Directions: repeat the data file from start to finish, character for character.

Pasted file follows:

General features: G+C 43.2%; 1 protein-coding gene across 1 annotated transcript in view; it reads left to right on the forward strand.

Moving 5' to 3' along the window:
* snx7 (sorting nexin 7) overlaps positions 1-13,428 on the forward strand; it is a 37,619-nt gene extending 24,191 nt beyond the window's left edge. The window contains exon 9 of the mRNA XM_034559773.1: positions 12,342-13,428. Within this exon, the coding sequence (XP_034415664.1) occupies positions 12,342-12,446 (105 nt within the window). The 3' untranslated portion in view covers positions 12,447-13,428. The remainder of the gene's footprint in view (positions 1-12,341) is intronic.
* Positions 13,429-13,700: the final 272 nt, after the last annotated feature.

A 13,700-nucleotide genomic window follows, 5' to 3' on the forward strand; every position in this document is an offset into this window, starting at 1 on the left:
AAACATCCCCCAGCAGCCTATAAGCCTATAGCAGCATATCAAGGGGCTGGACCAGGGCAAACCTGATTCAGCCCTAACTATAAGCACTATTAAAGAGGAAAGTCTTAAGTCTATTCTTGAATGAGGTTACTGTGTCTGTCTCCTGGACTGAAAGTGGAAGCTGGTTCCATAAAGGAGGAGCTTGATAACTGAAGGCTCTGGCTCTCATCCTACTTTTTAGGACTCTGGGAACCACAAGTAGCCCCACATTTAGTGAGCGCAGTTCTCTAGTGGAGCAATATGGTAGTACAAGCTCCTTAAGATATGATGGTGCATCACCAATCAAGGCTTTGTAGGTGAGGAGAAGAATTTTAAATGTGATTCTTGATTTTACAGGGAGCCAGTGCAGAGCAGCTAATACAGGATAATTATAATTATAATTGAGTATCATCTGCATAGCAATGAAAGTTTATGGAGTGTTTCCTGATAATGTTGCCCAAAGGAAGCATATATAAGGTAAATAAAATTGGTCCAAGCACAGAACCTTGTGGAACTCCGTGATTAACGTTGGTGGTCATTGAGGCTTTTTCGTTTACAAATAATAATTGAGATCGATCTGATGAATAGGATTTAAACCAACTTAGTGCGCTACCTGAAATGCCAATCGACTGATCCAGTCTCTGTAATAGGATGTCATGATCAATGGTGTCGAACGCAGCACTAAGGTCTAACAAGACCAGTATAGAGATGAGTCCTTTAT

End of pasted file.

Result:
General features: G+C 43.2%; 1 protein-coding gene across 1 annotated transcript in view; it reads left to right on the forward strand.

Moving 5' to 3' along the window:
* snx7 (sorting nexin 7) overlaps positions 1-13,428 on the forward strand; it is a 37,619-nt gene extending 24,191 nt beyond the window's left edge. The window contains exon 9 of the mRNA XM_034559773.1: positions 12,342-13,428. Within this exon, the coding sequence (XP_034415664.1) occupies positions 12,342-12,446 (105 nt within the window). The 3' untranslated portion in view covers positions 12,447-13,428. The remainder of the gene's footprint in view (positions 1-12,341) is intronic.
* Positions 13,429-13,700: the final 272 nt, after the last annotated feature.

A 13,700-nucleotide genomic window follows, 5' to 3' on the forward strand; every position in this document is an offset into this window, starting at 1 on the left:
AAACATCCCCCAGCAGCCTATAAGCCTATAGCAGCATATCAAGGGGCTGGACCAGGGCAAACCTGATTCAGCCCTAACTATAAGCACTATTAAAGAGGAAAGTCTTAAGTCTATTCTTGAATGAGGTTACTGTGTCTGTCTCCTGGACTGAAAGTGGAAGCTGGTTCCATAAAGGAGGAGCTTGATAACTGAAGGCTCTGGCTCTCATCCTACTTTTTAGGACTCTGGGAACCACAAGTAGCCCCACATTTAGTGAGCGCAGTTCTCTAGTGGAGCAATATGGTAGTACAAGCTCCTTAAGATATGATGGTGCATCACCAATCAAGGCTTTGTAGGTGAGGAGAAGAATTTTAAATGTGATTCTTGATTTTACAGGGAGCCAGTGCAGAGCAGCTAATACAGGATAATTATAATTATAATTGAGTATCATCTGCATAGCAATGAAAGTTTATGGAGTGTTTCCTGATAATGTTGCCCAAAGGAAGCATATATAAGGTAAATAAAATTGGTCCAAGCACAGAACCTTGTGGAACTCCGTGATTAACGTTGGTGGTCATTGAGGCTTTTTCGTTTACAAATAATAATTGAGATCGATCTGATGAATAGGATTTAAACCAACTTAGTGCGCTACCTGAAATGCCAATCGACTGATCCAGTCTCTGTAATAGGATGTCATGATCAATGGTGTCGAACGCAGCACTAAGGTCTAACAAGACCAGTATAGAGATGAGTCCTTTAT